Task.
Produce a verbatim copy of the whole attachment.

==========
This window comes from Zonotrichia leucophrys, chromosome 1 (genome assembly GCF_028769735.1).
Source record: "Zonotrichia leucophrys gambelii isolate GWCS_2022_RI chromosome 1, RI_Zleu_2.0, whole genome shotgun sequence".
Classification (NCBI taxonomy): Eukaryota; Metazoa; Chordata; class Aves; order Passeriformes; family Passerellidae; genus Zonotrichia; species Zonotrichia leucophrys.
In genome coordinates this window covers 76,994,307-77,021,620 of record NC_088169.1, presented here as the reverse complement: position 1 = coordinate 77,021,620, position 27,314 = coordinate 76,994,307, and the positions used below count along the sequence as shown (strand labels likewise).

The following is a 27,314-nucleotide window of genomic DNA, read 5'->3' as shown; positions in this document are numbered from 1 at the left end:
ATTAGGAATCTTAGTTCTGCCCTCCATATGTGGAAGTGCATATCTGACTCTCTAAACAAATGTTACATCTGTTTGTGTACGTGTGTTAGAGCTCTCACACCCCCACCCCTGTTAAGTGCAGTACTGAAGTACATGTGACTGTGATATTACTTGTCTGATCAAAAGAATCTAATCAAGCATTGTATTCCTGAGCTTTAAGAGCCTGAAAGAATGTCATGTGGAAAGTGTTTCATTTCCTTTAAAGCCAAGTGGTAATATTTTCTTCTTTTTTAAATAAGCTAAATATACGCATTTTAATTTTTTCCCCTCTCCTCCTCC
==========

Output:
This window comes from Zonotrichia leucophrys, chromosome 1 (genome assembly GCF_028769735.1).
Source record: "Zonotrichia leucophrys gambelii isolate GWCS_2022_RI chromosome 1, RI_Zleu_2.0, whole genome shotgun sequence".
Classification (NCBI taxonomy): Eukaryota; Metazoa; Chordata; class Aves; order Passeriformes; family Passerellidae; genus Zonotrichia; species Zonotrichia leucophrys.
In genome coordinates this window covers 76,994,307-77,021,620 of record NC_088169.1, presented here as the reverse complement: position 1 = coordinate 77,021,620, position 27,314 = coordinate 76,994,307, and the positions used below count along the sequence as shown (strand labels likewise).

The following is a 27,314-nucleotide window of genomic DNA, read 5'->3' as shown; positions in this document are numbered from 1 at the left end:
ATTAGGAATCTTAGTTCTGCCCTCCATATGTGGAAGTGCATATCTGACTCTCTAAACAAATGTTACATCTGTTTGTGTACGTGTGTTAGAGCTCTCACACCCCCACCCCTGTTAAGTGCAGTACTGAAGTACATGTGACTGTGATATTACTTGTCTGATCAAAAGAATCTAATCAAGCATTGTATTCCTGAGCTTTAAGAGCCTGAAAGAATGTCATGTGGAAAGTGTTTCATTTCCTTTAAAGCCAAGTGGTAATATTTTCTTCTTTTTTAAATAAGCTAAATATACGCATTTTAATTTTTTCCCCTCTCCTCCTCC